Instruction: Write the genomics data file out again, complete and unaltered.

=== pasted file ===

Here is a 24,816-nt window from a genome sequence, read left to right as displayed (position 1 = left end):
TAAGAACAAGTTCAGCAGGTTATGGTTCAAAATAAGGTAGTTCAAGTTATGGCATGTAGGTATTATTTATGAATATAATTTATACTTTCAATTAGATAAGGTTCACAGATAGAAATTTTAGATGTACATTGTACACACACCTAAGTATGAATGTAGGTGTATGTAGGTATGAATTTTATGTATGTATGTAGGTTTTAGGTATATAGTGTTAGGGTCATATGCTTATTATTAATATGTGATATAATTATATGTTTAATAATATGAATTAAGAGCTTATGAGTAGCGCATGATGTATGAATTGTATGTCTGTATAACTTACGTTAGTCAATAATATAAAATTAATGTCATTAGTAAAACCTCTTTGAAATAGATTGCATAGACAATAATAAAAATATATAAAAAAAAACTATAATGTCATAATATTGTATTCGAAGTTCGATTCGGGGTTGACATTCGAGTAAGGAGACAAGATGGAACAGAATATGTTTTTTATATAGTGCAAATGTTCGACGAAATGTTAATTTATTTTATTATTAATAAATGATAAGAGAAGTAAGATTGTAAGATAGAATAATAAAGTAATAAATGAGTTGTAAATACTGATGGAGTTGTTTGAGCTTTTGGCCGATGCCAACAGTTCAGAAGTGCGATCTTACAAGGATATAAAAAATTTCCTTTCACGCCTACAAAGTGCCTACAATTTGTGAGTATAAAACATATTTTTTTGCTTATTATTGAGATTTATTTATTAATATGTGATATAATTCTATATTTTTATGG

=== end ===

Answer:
Here is a 24,816-nt window from a genome sequence, read left to right as displayed (position 1 = left end):
TAAGAACAAGTTCAGCAGGTTATGGTTCAAAATAAGGTAGTTCAAGTTATGGCATGTAGGTATTATTTATGAATATAATTTATACTTTCAATTAGATAAGGTTCACAGATAGAAATTTTAGATGTACATTGTACACACACCTAAGTATGAATGTAGGTGTATGTAGGTATGAATTTTATGTATGTATGTAGGTTTTAGGTATATAGTGTTAGGGTCATATGCTTATTATTAATATGTGATATAATTATATGTTTAATAATATGAATTAAGAGCTTATGAGTAGCGCATGATGTATGAATTGTATGTCTGTATAACTTACGTTAGTCAATAATATAAAATTAATGTCATTAGTAAAACCTCTTTGAAATAGATTGCATAGACAATAATAAAAATATATAAAAAAAAACTATAATGTCATAATATTGTATTCGAAGTTCGATTCGGGGTTGACATTCGAGTAAGGAGACAAGATGGAACAGAATATGTTTTTTATATAGTGCAAATGTTCGACGAAATGTTAATTTATTTTATTATTAATAAATGATAAGAGAAGTAAGATTGTAAGATAGAATAATAAAGTAATAAATGAGTTGTAAATACTGATGGAGTTGTTTGAGCTTTTGGCCGATGCCAACAGTTCAGAAGTGCGATCTTACAAGGATATAAAAAATTTCCTTTCACGCCTACAAAGTGCCTACAATTTGTGAGTATAAAACATATTTTTTTGCTTATTATTGAGATTTATTTATTAATATGTGATATAATTCTATATTTTTATGG